13-Feb-07 7:00 PM  EST


(BLACK PR WIRE) (BOSTON) – (February 21, 2007) The 2007 Joint Annual Conference of the National Society of Black Physicists and the National Society of Hispanic Physicists begins on Wednesday, February 21, 2007 at the Boston Sheraton Hotel and John B. Hynes Convention Center.

This year’s conference, themed Global Competitiveness Through Diversity, celebrates the 30th anniversary of the National Society of Black Physicists.

The Joint Annual Conferences of the National Society of Black Physicists and National Society of Hispanic Physicists brings together over 500 African American and Hispanic American physics students and professionals. This conference has a cutting-edge scientific program as well as a student professional development program that includes mentor-protégé match-making and a recruiting fair.

The scientific program includes over 120 oral and poster presentations. The presenters include students and faculty from Harvard, MIT, Florida A&M, Fisk University, CUNY, Hampton, Jackson State, University of Texas –Brownsville/Texas Southernmost College and many others.

The “Science Ambassadors” of the both the National Society of Black Physicists and the National Society of Hispanic Physicists will be appearing at two Boston area Boys and Girls Clubs as part of the conference’s K-12 science education and outreach program.

“We are very excited about our 30th anniversary”, says Dr. Quinton Williams, President of the National Society of Black Physicists and chair of the physics department at Jackson State University.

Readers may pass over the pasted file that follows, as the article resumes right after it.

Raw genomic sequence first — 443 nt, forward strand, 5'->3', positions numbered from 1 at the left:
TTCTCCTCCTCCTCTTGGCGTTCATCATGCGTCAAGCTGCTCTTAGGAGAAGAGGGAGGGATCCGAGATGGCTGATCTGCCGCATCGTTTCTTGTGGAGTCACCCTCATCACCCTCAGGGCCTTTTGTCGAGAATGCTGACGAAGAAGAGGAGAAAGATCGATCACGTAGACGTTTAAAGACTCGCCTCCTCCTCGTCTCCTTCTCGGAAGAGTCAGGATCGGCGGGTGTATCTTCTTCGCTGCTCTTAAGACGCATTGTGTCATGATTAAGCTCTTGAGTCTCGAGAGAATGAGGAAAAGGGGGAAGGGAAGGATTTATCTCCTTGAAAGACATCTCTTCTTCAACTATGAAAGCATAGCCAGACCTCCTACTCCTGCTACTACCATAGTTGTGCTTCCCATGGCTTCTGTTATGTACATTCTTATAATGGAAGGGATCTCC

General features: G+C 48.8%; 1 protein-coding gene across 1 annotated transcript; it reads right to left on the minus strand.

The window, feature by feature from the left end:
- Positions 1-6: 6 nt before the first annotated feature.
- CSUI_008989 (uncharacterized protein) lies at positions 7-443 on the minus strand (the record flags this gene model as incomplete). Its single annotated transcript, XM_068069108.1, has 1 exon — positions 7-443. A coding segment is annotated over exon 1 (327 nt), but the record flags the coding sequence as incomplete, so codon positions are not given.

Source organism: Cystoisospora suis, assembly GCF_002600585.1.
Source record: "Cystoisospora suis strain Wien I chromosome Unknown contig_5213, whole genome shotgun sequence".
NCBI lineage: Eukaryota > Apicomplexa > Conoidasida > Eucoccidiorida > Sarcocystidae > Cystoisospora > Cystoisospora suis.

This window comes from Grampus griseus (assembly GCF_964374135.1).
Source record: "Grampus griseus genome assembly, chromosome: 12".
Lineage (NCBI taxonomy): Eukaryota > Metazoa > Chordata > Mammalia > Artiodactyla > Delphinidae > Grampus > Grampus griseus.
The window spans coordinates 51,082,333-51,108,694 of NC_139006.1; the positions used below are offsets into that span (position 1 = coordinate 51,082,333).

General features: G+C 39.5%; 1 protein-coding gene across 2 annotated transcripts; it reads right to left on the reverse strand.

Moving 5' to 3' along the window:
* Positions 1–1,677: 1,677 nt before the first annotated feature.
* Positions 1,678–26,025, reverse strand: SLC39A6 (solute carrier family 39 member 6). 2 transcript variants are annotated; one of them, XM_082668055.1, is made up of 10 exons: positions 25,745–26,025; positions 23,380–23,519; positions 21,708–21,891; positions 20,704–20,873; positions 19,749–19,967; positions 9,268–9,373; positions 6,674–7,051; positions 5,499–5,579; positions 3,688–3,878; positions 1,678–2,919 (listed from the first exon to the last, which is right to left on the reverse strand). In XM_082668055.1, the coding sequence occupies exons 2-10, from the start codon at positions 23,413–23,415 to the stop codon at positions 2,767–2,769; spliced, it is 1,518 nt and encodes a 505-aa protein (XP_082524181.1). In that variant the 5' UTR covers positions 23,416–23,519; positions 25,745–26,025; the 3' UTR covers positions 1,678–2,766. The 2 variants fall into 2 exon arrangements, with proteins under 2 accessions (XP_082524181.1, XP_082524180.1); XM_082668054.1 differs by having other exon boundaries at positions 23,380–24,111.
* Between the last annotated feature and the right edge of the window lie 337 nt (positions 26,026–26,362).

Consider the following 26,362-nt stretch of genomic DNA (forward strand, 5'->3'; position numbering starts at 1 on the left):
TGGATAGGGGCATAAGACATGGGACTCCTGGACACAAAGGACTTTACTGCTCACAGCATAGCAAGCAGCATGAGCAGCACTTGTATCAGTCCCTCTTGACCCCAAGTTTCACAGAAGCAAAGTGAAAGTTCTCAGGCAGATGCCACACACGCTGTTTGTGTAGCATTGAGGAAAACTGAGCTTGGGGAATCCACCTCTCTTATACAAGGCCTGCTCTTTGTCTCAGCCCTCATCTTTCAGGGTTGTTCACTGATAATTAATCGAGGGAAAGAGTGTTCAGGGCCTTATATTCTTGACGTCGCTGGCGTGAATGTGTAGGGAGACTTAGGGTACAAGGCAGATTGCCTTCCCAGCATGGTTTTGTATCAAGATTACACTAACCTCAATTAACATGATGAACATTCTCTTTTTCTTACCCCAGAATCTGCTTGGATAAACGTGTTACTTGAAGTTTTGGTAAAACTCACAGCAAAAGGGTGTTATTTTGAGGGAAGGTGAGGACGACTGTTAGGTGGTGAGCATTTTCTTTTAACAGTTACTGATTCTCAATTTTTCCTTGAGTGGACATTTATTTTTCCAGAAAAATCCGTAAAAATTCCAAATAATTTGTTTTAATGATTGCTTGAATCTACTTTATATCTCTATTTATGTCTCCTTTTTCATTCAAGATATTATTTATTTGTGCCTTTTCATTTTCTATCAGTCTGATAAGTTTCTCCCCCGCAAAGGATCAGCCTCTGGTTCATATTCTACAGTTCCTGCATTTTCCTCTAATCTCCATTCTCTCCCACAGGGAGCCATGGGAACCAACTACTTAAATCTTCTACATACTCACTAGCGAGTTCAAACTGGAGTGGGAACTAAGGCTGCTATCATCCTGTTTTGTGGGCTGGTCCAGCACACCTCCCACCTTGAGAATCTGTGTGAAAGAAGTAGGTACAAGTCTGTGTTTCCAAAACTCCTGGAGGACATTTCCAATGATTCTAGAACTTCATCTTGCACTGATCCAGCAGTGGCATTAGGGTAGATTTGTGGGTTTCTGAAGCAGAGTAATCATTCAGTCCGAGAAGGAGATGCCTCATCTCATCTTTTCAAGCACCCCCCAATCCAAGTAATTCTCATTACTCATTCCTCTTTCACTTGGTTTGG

“NSBP has evolved from a few dozen people, to now hundreds of members. There are new Ph.D. programs at Florida A&M University, Hampton University, a joint Ph.D. program between Fisk and Vanderbilt, as well as the long established programs at Howard and Alabama A&M.” Together these programs are poised to increase the production of African American Ph.D. physicists from less than 10 per year to greater than 25. With the current growth in the number African Americans earning a baccalaureate degree in physics, the number of Ph.D.’s may go even higher still.”

The very first African American to earn the Ph.D. degree in the United States was Edward Allen Bouchet in 1877 at Yale University. He went on to teach at the secondary level at Quaker school for African American youth. His graduate education was funded by one of the school’s trustees in what we would call today ‘scholarship for service.’

Founded in 1977 at Morgan State University, the mission of the National Society of Black Physicists is to promote the professional well-being of African American physicists within the international scientific community and within society at large.

The organization seeks to develop and support efforts to increase opportunities for African Americans in physics and to increase their numbers and visibility of their scientific work. It also seeks to develop activities and programs that highlight and enhance the benefits of the scientific contributions that African American physicists provide for the international community. The society seeks to raise the general knowledge and appreciation of physics in the African American community.

The Joint Annual Conference of the National Society of Black Physicists and the National Society of Hispanic Physicists is supported by the National Science Foundation, Brookhaven National Laboratory, Thomas Jefferson National Laboratory, Lawrence Livermore National Laboratory, and Corning.


For additional information on this release, please contact:
Quinton Williams
(703) 536-4207
Source: National Society of Black Physicists Website: http://www.nsbp.org
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